Here's how it works: we spend hours working up a sales proposal, bolstered by our own expertise, facts, research and opinions from other smart people.
Maybe we spend more hours writing a document or the ubiquitous Death by PowerPoint presentation, with graphs, and exhibits. Perhaps two or three other people in our organization look at our work, give us their received wisdom, and we rewrite it maybe two-three times, more if it's for a big contract.
Then we present it.
So let's suppose someone in the audience at your presentation disagrees with you. Do we engage in a thoughtful exchange of views? Heck no! We argue the point with the customer, in effect telling him or her how wrong they are, and how right we are, because we have so much invested in our proposal we can't give up being right.
When was the last time you spent a lot of money with someone who told you how wrong you were about your own business?
I'm with an old boss of mine who said, "Let's be wrong all the way to the bank." Let's give up being right, and start focusing on winning the order.
Here's how: be curious! Don't tell, ask. People do business with people they know, like and trust - and who better than someone who's so interested in your point of view he or she gets you talking about it?
Here are some questions people have found provocative, enlightening, and winning:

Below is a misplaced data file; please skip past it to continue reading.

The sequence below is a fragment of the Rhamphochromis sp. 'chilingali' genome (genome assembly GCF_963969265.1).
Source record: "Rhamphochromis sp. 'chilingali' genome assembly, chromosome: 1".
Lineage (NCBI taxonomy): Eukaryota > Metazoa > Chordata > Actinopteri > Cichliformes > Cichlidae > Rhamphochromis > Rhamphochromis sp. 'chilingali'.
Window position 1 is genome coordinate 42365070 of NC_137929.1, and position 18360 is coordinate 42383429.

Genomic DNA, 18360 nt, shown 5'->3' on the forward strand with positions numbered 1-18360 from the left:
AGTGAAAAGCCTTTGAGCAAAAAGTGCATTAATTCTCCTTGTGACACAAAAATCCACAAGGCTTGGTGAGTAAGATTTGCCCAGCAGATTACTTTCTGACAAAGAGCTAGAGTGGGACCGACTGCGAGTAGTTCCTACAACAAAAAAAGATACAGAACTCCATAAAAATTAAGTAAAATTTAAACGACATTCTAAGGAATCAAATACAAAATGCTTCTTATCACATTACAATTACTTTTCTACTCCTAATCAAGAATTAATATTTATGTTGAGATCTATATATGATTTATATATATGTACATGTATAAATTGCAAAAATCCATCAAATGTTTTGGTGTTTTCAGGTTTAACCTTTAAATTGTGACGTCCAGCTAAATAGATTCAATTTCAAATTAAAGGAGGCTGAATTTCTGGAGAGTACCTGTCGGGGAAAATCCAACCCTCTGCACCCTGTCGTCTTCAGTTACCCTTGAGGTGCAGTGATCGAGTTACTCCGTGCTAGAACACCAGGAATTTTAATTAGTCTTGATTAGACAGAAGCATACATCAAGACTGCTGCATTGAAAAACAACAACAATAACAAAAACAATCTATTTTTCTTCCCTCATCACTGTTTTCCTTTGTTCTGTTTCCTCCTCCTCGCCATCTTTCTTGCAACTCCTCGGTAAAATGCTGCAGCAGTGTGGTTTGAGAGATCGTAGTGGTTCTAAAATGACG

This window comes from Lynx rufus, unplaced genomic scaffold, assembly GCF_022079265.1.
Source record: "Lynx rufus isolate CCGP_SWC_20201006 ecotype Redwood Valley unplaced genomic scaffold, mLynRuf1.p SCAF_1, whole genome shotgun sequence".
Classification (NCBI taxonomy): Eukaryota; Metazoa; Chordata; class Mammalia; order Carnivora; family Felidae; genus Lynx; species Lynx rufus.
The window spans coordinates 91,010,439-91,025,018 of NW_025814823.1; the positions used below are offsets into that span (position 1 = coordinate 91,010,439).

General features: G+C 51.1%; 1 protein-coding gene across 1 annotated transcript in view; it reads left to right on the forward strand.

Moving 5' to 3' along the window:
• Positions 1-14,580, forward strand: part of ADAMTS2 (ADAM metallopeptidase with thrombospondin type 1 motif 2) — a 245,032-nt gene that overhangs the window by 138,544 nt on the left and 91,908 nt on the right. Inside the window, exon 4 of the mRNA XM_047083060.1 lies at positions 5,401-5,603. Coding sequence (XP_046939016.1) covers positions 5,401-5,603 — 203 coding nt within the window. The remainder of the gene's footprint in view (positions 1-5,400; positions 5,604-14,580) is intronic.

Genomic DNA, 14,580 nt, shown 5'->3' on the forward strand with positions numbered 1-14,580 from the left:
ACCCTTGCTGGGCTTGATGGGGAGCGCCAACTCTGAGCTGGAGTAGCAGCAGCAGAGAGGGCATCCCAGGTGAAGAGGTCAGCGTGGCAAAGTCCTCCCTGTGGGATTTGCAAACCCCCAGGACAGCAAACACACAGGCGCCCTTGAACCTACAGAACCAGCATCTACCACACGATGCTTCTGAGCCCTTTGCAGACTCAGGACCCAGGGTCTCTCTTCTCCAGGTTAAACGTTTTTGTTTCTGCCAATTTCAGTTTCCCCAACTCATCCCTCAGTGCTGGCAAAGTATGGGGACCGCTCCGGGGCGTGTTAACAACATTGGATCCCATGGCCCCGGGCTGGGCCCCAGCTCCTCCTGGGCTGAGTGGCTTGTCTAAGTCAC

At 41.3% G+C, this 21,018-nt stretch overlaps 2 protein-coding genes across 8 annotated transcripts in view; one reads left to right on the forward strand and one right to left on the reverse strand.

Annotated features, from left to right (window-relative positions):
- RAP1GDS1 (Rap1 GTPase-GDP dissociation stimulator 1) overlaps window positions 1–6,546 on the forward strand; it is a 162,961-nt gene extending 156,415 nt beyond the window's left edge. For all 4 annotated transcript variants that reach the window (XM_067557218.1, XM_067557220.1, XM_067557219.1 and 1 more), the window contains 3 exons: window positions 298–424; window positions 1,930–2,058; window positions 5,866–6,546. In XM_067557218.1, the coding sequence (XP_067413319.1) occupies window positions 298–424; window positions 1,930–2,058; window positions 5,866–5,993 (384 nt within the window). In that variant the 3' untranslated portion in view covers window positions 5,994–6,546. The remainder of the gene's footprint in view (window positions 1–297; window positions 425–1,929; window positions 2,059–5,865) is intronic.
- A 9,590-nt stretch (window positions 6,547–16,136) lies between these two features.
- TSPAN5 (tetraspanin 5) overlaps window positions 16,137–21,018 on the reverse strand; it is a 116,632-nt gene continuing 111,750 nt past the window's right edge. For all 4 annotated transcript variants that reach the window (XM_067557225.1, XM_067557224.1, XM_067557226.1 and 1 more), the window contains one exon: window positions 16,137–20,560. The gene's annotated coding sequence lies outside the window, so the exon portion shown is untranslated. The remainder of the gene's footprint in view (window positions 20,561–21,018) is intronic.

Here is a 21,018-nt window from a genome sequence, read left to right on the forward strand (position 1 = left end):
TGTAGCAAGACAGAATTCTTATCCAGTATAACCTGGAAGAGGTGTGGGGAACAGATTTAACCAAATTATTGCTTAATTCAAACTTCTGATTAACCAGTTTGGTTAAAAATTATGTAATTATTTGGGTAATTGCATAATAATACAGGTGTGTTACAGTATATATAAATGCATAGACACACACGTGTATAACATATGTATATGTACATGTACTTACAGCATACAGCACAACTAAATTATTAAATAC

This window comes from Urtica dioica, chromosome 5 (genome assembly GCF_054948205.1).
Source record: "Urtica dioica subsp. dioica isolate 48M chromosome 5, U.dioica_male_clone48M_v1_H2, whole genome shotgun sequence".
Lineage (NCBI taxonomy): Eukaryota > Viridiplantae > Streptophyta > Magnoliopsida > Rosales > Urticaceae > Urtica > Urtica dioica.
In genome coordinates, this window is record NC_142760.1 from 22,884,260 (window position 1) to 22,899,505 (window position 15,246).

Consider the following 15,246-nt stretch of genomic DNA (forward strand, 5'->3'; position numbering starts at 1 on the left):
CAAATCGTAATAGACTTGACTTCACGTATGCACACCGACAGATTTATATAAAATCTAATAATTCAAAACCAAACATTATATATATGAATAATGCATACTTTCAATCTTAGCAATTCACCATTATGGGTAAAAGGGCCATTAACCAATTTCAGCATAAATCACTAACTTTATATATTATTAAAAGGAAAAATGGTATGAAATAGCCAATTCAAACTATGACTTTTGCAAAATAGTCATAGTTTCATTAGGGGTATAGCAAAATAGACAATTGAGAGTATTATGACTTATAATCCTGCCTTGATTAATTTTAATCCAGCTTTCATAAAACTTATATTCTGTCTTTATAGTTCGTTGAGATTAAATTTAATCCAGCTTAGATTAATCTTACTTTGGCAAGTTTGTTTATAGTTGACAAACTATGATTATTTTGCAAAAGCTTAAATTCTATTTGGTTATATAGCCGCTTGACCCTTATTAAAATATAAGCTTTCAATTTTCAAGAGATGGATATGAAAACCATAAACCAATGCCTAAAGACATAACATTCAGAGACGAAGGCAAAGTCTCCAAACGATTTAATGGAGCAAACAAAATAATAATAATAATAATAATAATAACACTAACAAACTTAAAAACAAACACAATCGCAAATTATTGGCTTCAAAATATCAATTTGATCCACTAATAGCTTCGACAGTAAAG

Open-ended probes that earn you the right to probe further
· Run me through your thinking on this
· How did we get to these assumptions?
· Tell me more about how you (moved from these facts to your conclusions)
· When you said... did you mean...?
· What's the most significant issue you currently face?
· What would you like to accomplish with this (program, idea, information)?
· To what extent is (growth, budget, deadlines, staffing) important?
· What other challenges do you foresee?
· How do you calculate (how much money being late is costing you)?
· How does (system downtime) affect (your customers)?
· What would happen if (worst case scenario)?
Closed ended probes that demonstrate your competence
Asking intelligent and relevant questions tells clients you offer a higher level of competence, credibility and value. Prove you are an expert the customer can trust by asking technically demanding questions. As a marketing professional, I might ask:
· If you compare the top 20% of your revenue and profit to the bottom 20%:
o What accounts for the top 20%? Your bottom 20%?
o How do your distribution and associated costs compare?
o How does the buyer for the top 20% differ from the buyer from the bottom 20%?
· Describe your cost structure for each segment
You've find good reading on this subject in Secrets of Question Based Selling by Thomas A. Freese.